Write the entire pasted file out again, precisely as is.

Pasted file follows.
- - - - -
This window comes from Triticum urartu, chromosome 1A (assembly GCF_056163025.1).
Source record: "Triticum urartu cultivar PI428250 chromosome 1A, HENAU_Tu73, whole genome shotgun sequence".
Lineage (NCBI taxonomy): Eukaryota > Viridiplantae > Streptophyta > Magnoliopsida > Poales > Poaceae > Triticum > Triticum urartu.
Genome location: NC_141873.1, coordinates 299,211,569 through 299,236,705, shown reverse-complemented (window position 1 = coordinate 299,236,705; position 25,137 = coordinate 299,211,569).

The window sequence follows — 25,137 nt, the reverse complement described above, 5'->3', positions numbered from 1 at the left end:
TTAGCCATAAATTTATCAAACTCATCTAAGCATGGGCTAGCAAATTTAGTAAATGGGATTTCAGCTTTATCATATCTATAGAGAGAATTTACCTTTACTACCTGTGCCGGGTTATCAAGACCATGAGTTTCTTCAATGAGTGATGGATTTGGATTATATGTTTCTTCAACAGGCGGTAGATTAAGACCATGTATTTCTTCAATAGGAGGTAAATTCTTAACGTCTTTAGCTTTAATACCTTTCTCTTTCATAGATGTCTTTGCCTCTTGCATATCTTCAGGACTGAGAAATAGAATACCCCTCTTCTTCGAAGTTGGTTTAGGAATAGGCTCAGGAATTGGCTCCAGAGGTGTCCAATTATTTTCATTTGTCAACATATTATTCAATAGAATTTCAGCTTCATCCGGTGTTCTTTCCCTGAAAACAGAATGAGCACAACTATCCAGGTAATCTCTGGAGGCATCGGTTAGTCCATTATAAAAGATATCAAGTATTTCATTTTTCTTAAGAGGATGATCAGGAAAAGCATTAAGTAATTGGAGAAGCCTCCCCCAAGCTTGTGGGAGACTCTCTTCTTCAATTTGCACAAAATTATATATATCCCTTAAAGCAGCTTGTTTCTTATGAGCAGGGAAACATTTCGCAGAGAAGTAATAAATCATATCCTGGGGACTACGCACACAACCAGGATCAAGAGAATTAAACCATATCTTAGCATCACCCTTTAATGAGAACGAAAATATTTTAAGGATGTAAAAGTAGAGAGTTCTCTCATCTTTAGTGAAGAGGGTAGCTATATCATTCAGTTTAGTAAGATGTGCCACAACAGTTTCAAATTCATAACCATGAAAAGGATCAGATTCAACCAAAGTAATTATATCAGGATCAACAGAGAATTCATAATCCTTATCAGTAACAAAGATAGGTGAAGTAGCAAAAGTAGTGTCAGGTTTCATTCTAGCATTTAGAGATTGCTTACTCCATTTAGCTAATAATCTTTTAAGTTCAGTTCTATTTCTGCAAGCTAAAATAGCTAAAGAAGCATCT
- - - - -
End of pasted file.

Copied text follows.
This window comes from Triticum urartu, chromosome 1A (assembly GCF_056163025.1).
Source record: "Triticum urartu cultivar PI428250 chromosome 1A, HENAU_Tu73, whole genome shotgun sequence".
Lineage (NCBI taxonomy): Eukaryota > Viridiplantae > Streptophyta > Magnoliopsida > Poales > Poaceae > Triticum > Triticum urartu.
Genome location: NC_141873.1, coordinates 299,211,569 through 299,236,705, shown reverse-complemented (window position 1 = coordinate 299,236,705; position 25,137 = coordinate 299,211,569).

The window sequence follows — 25,137 nt, the reverse complement described above, 5'->3', positions numbered from 1 at the left end:
TTAGCCATAAATTTATCAAACTCATCTAAGCATGGGCTAGCAAATTTAGTAAATGGGATTTCAGCTTTATCATATCTATAGAGAGAATTTACCTTTACTACCTGTGCCGGGTTATCAAGACCATGAGTTTCTTCAATGAGTGATGGATTTGGATTATATGTTTCTTCAACAGGCGGTAGATTAAGACCATGTATTTCTTCAATAGGAGGTAAATTCTTAACGTCTTTAGCTTTAATACCTTTCTCTTTCATAGATGTCTTTGCCTCTTGCATATCTTCAGGACTGAGAAATAGAATACCCCTCTTCTTCGAAGTTGGTTTAGGAATAGGCTCAGGAATTGGCTCCAGAGGTGTCCAATTATTTTCATTTGTCAACATATTATTCAATAGAATTTCAGCTTCATCCGGTGTTCTTTCCCTGAAAACAGAATGAGCACAACTATCCAGGTAATCTCTGGAGGCATCGGTTAGTCCATTATAAAAGATATCAAGTATTTCATTTTTCTTAAGAGGATGATCAGGAAAAGCATTAAGTAATTGGAGAAGCCTCCCCCAAGCTTGTGGGAGACTCTCTTCTTCAATTTGCACAAAATTATATATATCCCTTAAAGCAGCTTGTTTCTTATGAGCAGGGAAACATTTCGCAGAGAAGTAATAAATCATATCCTGGGGACTACGCACACAACCAGGATCAAGAGAATTAAACCATATCTTAGCATCACCCTTTAATGAGAACGAAAATATTTTAAGGATGTAAAAGTAGAGAGTTCTCTCATCTTTAGTGAAGAGGGTAGCTATATCATTCAGTTTAGTAAGATGTGCCACAACAGTTTCAAATTCATAACCATGAAAAGGATCAGATTCAACCAAAGTAATTATATCAGGATCAACAGAGAATTCATAATCCTTATCAGTAACAAAGATAGGTGAAGTAGCAAAAGTAGTGTCAGGTTTCATTCTAGCATTTAGAGATTGCTTACTCCATTTAGCTAATAATCTTTTAAGTTCAGTTCTATTTCTGCAAGCTAAAATAGCTAAAGAAGCATCT